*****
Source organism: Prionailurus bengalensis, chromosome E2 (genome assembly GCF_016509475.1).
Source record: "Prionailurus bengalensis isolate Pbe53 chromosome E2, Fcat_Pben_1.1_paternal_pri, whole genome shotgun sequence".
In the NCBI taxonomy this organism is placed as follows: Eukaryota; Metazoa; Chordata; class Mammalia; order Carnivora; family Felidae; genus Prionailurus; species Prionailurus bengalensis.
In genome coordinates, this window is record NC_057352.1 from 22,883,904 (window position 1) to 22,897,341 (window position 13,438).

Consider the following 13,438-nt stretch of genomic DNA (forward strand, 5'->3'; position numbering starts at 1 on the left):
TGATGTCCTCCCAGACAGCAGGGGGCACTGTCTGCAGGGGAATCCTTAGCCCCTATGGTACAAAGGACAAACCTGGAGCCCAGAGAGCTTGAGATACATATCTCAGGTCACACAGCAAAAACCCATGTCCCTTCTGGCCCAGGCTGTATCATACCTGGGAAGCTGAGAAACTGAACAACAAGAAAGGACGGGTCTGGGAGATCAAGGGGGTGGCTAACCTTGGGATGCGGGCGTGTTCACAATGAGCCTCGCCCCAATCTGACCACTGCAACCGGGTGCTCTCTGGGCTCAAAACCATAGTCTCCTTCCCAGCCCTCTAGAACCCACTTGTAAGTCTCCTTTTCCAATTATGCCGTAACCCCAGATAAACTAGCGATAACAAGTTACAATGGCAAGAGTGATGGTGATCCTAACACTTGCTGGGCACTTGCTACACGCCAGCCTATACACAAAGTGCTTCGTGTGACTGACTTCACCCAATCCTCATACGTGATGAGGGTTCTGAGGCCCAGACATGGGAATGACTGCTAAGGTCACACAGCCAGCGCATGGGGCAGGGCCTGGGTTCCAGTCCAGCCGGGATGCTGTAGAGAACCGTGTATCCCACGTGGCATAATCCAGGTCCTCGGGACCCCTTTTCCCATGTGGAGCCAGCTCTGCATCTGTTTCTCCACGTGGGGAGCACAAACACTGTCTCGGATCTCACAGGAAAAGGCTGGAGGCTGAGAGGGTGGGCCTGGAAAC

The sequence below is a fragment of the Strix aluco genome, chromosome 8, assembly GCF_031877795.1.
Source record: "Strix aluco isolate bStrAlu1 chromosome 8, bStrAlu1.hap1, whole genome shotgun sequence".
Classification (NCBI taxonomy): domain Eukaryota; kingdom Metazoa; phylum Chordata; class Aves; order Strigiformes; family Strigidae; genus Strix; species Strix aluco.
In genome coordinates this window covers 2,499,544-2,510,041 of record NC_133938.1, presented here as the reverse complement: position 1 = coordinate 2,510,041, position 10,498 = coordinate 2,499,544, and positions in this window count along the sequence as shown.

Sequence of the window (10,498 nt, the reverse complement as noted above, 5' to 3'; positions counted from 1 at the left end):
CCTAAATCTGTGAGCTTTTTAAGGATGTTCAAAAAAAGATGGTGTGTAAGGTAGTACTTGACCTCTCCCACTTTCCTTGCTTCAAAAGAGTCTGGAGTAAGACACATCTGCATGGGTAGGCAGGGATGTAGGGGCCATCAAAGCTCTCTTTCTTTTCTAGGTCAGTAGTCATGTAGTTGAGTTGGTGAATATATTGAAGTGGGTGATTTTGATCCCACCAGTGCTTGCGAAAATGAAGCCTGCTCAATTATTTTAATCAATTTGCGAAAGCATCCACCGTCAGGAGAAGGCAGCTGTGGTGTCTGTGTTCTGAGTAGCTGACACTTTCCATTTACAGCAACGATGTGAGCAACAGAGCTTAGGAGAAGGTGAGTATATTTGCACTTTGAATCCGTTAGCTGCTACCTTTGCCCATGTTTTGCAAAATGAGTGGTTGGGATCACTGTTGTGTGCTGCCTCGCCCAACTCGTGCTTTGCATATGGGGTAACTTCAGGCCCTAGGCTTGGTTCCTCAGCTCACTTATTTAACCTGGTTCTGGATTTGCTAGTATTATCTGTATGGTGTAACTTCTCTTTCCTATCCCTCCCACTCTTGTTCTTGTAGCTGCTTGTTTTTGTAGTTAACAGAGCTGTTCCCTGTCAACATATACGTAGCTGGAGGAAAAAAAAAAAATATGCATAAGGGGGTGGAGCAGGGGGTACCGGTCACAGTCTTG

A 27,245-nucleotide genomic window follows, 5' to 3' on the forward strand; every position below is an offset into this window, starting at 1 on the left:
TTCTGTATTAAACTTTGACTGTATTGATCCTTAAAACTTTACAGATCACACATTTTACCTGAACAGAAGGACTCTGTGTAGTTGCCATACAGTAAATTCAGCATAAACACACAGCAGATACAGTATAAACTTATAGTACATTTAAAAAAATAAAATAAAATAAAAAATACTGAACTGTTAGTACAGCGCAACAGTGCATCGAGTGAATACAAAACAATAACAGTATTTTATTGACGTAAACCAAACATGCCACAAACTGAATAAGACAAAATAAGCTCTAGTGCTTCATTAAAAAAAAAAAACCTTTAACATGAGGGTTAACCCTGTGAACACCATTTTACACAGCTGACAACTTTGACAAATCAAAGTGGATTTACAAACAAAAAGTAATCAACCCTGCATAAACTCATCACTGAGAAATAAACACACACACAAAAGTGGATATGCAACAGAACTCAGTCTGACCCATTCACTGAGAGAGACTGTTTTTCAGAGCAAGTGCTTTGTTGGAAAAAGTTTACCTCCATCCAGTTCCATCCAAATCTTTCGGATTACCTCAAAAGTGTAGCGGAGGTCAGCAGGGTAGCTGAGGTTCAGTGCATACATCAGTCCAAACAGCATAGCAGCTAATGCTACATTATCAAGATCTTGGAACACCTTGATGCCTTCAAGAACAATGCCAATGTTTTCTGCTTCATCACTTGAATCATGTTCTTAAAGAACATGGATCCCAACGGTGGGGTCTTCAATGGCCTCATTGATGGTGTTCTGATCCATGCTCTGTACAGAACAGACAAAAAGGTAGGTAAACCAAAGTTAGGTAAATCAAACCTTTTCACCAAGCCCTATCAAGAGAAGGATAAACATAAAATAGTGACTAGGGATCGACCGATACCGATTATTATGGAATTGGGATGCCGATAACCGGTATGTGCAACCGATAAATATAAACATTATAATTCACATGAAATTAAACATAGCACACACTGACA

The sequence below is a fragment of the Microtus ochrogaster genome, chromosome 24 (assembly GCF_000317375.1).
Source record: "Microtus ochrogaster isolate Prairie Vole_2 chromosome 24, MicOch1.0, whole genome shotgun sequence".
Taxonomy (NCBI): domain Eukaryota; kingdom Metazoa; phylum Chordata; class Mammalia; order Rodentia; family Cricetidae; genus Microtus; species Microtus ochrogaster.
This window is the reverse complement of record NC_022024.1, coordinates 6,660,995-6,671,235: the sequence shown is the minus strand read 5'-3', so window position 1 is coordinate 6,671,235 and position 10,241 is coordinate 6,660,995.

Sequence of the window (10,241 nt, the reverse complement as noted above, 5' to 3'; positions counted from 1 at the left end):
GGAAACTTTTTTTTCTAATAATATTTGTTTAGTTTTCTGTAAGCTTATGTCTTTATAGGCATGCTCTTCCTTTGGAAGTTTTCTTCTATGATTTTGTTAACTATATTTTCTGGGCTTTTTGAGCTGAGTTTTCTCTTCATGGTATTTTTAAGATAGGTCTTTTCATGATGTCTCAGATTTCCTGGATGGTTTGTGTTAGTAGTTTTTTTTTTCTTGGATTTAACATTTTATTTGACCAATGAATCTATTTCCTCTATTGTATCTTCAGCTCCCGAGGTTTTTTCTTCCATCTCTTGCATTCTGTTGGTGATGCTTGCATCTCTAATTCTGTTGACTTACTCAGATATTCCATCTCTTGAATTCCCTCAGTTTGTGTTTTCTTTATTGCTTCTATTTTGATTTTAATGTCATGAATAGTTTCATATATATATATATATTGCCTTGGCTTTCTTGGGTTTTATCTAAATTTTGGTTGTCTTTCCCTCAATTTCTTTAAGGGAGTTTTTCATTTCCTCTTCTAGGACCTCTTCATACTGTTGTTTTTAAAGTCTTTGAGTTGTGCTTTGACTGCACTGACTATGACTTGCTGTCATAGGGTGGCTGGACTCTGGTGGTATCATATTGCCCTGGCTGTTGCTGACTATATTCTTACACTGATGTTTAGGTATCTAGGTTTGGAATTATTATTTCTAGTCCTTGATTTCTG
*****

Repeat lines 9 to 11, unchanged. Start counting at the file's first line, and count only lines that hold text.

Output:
Classification (NCBI taxonomy): domain Eukaryota; kingdom Metazoa; phylum Chordata; class Aves; order Strigiformes; family Strigidae; genus Strix; species Strix aluco.
In genome coordinates this window covers 2,499,544-2,510,041 of record NC_133938.1, presented here as the reverse complement: position 1 = coordinate 2,510,041, position 10,498 = coordinate 2,499,544, and positions in this window count along the sequence as shown.

Sequence of the window (10,498 nt, the reverse complement as noted above, 5' to 3'; positions counted from 1 at the left end):